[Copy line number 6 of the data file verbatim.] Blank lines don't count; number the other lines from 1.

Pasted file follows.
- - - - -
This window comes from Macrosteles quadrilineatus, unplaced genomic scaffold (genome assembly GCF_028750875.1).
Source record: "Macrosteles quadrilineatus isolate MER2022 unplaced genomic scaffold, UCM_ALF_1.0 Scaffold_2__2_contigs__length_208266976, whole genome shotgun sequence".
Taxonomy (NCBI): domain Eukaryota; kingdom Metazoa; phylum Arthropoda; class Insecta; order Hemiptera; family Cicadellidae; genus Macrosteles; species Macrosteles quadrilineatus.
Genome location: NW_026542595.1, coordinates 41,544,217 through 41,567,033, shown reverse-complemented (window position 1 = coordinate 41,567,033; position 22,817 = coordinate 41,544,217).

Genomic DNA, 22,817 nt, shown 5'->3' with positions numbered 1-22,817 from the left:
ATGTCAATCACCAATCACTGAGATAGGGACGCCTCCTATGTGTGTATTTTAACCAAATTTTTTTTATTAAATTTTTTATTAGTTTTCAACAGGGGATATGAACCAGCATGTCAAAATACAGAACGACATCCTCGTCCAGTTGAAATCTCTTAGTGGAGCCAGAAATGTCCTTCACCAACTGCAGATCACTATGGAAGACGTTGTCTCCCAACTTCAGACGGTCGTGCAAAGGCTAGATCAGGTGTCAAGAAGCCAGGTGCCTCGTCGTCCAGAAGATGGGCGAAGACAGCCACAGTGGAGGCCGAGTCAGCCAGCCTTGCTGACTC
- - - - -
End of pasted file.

ATGTCAATCACCAATCACTGAGATAGGGACGCCTCCTATGTGTGTATTTTAACCAAATTTTTTTTATTAAATTTTTTATTAGTTTTCAACAGGGGATATGAACCAGCATGTCAAAATACAGAACGACATCCTCGTCCAGTTGAAATCTCTTAGTGGAGCCAGAAATGTCCTTCACCAACTGCAGATCACTATGGAAGACGTTGTCTCCCAACTTCAGACGGTCGTGCAAAGGCTAGATCAGGTGTCAAGAAGCCAGGTGCCTCGTCGTCCAGAAGATGGGCGAAGACAGCCACAGTGGAGGCCGAGTCAGCCAGCCTTGCTGACTC